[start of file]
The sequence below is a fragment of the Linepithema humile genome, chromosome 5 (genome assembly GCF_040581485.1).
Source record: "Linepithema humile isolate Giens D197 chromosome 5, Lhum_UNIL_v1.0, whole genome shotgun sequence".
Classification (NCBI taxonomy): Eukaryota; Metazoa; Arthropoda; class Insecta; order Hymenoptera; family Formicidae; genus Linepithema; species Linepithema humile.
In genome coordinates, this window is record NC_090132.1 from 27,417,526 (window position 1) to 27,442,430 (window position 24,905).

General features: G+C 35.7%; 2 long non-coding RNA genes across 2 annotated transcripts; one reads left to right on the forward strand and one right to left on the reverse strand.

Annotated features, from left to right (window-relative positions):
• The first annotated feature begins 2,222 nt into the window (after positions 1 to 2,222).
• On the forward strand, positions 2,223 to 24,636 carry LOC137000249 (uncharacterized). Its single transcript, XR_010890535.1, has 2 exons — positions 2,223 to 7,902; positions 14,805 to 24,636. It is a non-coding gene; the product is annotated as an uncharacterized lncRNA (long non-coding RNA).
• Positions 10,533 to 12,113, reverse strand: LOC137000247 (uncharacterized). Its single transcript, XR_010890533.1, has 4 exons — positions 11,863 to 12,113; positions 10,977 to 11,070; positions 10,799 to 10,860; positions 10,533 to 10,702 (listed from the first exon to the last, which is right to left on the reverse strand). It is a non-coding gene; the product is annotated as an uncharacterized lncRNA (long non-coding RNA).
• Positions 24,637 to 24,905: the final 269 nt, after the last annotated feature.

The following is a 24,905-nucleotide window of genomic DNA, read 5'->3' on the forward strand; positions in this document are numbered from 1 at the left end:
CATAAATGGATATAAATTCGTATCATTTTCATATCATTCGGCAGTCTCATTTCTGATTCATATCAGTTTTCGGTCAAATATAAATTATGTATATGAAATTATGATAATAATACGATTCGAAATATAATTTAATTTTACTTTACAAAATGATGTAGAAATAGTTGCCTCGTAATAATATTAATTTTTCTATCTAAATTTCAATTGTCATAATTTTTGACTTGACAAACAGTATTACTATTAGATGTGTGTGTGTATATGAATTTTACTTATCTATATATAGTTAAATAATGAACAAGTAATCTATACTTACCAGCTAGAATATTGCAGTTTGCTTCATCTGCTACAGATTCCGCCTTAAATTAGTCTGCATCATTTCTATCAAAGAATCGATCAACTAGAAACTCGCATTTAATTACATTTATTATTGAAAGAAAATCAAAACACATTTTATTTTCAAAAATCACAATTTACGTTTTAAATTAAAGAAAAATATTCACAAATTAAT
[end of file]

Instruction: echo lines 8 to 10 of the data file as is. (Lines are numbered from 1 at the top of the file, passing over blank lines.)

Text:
• On the forward strand, positions 2,223 to 24,636 carry LOC137000249 (uncharacterized). Its single transcript, XR_010890535.1, has 2 exons — positions 2,223 to 7,902; positions 14,805 to 24,636. It is a non-coding gene; the product is annotated as an uncharacterized lncRNA (long non-coding RNA).
• Positions 10,533 to 12,113, reverse strand: LOC137000247 (uncharacterized). Its single transcript, XR_010890533.1, has 4 exons — positions 11,863 to 12,113; positions 10,977 to 11,070; positions 10,799 to 10,860; positions 10,533 to 10,702 (listed from the first exon to the last, which is right to left on the reverse strand). It is a non-coding gene; the product is annotated as an uncharacterized lncRNA (long non-coding RNA).
• Positions 24,637 to 24,905: the final 269 nt, after the last annotated feature.